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The Ongoing Debate – Do Robots and AI Destroy Jobs?

By Andrew White | July 03, 2017 | 2 Comments

RobotsProductivityGDPAutomationArtificial Intelligence

Last week there was an interesting Comment in the Financial Times (see weekend July 1-2, US print edition) by Tim Hartford (undercover economist) titled, “We are still waiting for the robot revolution“.  The piece explores the real concern, as old as we are, that machines replace people and that the new enthusiasm for AI and machine learning and robots will stoke that fire again.


But the article shows how such fears have rarely been realized.  For example, the ATM was to replace bank tellers.  According to the article there are now more bank teller jobs in the US than when the ATM was introduced.

Mr. Hartford refers, presumably, to some paper or analysis by James Bessen of Boston University.  It seems Mr. Bessen has other similar examples including cloth weaving and presumably the spinning jenny.  Apparently employment in the cloth industry increased just as weaving automation became established.  Other examples are given.

Apparently the only example that did prove automation led to redundancy of people is the elevator operator.  But I wonder if this is all an oversimplification.  Surely automation of menial and increasingly complex tasks does replace people.  The right conclusion is that when this happens, it may coincide with a time of increasing demand in that industry (which explains the desire for automation to drive productivity) and so net employment increases, even if employment of constituent parts may fall.  Do the bank tellers of today really only issue cash?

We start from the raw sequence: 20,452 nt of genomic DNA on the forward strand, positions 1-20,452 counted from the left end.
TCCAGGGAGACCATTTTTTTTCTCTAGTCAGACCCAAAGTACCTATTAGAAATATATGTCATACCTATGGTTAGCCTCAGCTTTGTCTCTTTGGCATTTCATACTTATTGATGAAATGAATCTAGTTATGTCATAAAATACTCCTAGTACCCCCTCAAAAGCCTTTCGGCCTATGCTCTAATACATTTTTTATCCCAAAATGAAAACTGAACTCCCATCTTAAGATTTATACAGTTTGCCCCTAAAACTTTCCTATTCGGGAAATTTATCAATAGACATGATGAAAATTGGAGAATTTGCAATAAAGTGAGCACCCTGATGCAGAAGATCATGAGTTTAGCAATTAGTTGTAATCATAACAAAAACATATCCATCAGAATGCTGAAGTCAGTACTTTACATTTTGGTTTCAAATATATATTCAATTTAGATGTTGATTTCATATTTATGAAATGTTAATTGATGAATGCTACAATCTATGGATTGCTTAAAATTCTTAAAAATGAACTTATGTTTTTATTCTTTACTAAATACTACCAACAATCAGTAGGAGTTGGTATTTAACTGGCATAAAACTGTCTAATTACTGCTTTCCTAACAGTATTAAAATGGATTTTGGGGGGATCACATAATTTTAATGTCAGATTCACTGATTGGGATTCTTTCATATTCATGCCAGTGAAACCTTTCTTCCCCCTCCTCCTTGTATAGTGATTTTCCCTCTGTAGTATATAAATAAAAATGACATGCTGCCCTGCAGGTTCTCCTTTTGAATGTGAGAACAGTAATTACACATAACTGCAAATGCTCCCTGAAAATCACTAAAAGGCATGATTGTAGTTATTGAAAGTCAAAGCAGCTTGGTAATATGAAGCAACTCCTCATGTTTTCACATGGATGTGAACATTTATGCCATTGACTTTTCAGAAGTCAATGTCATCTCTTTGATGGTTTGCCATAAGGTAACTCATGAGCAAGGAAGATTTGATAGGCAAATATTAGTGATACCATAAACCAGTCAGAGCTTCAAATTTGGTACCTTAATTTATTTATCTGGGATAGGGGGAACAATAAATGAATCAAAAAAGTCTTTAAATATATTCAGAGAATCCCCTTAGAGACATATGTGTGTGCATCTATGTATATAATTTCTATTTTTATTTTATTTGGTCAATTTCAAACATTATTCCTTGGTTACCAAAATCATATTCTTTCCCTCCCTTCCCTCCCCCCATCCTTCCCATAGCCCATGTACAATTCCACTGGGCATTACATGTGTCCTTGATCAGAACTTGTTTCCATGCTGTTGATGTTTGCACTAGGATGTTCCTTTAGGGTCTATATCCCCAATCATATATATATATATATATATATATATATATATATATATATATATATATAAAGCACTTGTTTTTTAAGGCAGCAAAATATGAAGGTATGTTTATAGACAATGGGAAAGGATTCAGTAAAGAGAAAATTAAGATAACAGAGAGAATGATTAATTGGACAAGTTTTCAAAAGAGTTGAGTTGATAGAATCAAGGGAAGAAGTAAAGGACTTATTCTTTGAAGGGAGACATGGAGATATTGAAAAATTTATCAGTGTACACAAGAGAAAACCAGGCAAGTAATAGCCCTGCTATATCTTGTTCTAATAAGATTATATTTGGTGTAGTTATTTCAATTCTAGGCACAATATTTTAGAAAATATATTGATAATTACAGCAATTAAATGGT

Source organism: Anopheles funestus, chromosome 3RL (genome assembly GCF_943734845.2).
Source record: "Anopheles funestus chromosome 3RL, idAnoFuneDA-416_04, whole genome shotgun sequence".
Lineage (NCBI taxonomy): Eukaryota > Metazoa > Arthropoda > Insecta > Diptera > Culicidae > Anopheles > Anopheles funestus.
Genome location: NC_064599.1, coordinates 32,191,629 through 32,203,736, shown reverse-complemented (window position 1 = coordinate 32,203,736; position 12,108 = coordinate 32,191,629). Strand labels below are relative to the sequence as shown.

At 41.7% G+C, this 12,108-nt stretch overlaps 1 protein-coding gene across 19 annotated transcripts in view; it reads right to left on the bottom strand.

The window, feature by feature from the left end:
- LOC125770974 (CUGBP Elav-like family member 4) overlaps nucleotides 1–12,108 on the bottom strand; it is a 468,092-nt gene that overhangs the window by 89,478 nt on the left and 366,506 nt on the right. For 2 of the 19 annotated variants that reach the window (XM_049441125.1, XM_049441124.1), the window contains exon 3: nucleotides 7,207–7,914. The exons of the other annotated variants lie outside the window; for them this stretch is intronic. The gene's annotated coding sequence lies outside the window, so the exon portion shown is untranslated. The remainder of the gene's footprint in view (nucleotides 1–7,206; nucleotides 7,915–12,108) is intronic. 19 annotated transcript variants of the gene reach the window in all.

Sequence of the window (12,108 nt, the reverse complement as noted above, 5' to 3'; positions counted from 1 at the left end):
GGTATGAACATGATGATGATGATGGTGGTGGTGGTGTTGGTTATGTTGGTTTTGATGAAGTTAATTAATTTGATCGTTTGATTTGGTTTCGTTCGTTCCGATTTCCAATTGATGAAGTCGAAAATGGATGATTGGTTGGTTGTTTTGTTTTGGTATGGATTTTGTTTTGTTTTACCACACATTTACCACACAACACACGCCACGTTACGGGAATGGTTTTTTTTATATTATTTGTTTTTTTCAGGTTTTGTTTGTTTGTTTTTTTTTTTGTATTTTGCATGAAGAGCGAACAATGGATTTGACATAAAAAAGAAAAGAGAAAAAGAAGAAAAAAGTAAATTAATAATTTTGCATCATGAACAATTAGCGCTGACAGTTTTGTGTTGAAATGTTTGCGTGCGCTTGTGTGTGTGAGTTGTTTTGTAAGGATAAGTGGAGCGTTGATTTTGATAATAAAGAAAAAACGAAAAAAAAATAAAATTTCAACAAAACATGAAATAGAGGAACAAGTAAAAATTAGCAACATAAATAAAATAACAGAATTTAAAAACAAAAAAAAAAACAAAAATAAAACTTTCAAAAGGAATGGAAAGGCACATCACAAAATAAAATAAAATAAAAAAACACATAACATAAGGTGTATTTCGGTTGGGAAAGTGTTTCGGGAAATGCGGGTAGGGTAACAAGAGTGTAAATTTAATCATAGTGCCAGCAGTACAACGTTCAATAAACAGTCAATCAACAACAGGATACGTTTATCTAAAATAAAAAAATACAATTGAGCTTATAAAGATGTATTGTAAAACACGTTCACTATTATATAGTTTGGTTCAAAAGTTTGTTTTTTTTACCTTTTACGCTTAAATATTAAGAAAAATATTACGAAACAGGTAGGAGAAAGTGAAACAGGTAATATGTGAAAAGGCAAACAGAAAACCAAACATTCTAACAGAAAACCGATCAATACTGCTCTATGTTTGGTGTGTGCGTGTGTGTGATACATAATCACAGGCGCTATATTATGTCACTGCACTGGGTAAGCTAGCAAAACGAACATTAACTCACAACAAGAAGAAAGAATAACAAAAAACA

The article then highlights what is far more important than the concern from increased automation.  And the reference is to anemic productivity- which is more significant than robots but less sexy to talk about in the press.

The undercover economist refers to a recent paper by John Fernald (Federal Reserve of San Francisco) and Robert Hall (see The Disappointing Recovery of Output Since 2009) that suggests that the productivity slowdown predates the financial crisis which means the main cause of our productivity challenge predates 2006.  The author then takes a positive view and refers to another article by Michael Mandel and Bret Swanson (See The Coming Productivity Boom – Transforming the Physical Economy with Information) that suggests a new wave of productivity growth is about to emerge.


It’s all very pleasing and heartwarming.  But, as you will see from my review of the two papers, we are far from out of the woods on this productivity issue.  And the rosy picture layer out by Mandel and Swanson is more a dialog of what could happen, not really an explanation for how such good things will happen.  Roll on July 4th and be safe out there!!!!
Andrew White

Gartner, Inc.


Sent from my iPhone.  Excuse the typos.




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  • Craig Roth says:

    Good posting Andrew. Somewhere there’s an alternate universe where it’s 2017 and there are 10,000 elevator operators and 5,000 buggy whip makers earning enough salaries to support a full family. My guess is I’d probably prefer living in this universe.

  • Jose L. Rodriguez says:

    Two weeks ago the NYTimes had an article underlining what the author considers to be the real threats of AI.